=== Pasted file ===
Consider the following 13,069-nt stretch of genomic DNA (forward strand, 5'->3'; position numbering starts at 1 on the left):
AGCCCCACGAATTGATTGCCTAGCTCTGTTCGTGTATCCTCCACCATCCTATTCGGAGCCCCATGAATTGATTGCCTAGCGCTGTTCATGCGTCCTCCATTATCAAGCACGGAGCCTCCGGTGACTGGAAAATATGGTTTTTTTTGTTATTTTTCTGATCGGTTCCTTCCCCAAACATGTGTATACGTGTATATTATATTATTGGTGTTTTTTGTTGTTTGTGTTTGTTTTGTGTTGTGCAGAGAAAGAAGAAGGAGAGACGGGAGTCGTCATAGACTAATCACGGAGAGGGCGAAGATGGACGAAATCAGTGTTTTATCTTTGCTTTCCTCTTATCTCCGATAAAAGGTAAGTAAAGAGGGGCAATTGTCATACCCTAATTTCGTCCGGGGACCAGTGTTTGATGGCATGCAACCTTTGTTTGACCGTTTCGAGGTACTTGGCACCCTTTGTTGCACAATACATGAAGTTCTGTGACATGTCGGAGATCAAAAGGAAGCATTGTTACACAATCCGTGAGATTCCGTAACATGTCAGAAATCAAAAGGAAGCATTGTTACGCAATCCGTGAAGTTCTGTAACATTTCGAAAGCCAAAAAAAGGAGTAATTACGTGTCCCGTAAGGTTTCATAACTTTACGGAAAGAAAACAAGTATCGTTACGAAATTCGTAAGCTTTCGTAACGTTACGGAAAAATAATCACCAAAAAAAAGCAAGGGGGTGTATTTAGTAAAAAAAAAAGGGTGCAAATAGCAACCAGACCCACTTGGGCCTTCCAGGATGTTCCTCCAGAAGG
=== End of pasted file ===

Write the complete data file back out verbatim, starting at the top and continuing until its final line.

Consider the following 13,069-nt stretch of genomic DNA (forward strand, 5'->3'; position numbering starts at 1 on the left):
AGCCCCACGAATTGATTGCCTAGCTCTGTTCGTGTATCCTCCACCATCCTATTCGGAGCCCCATGAATTGATTGCCTAGCGCTGTTCATGCGTCCTCCATTATCAAGCACGGAGCCTCCGGTGACTGGAAAATATGGTTTTTTTTGTTATTTTTCTGATCGGTTCCTTCCCCAAACATGTGTATACGTGTATATTATATTATTGGTGTTTTTTGTTGTTTGTGTTTGTTTTGTGTTGTGCAGAGAAAGAAGAAGGAGAGACGGGAGTCGTCATAGACTAATCACGGAGAGGGCGAAGATGGACGAAATCAGTGTTTTATCTTTGCTTTCCTCTTATCTCCGATAAAAGGTAAGTAAAGAGGGGCAATTGTCATACCCTAATTTCGTCCGGGGACCAGTGTTTGATGGCATGCAACCTTTGTTTGACCGTTTCGAGGTACTTGGCACCCTTTGTTGCACAATACATGAAGTTCTGTGACATGTCGGAGATCAAAAGGAAGCATTGTTACACAATCCGTGAGATTCCGTAACATGTCAGAAATCAAAAGGAAGCATTGTTACGCAATCCGTGAAGTTCTGTAACATTTCGAAAGCCAAAAAAAGGAGTAATTACGTGTCCCGTAAGGTTTCATAACTTTACGGAAAGAAAACAAGTATCGTTACGAAATTCGTAAGCTTTCGTAACGTTACGGAAAAATAATCACCAAAAAAAAGCAAGGGGGTGTATTTAGTAAAAAAAAAAGGGTGCAAATAGCAACCAGACCCACTTGGGCCTTCCAGGATGTTCCTCCAGAAGG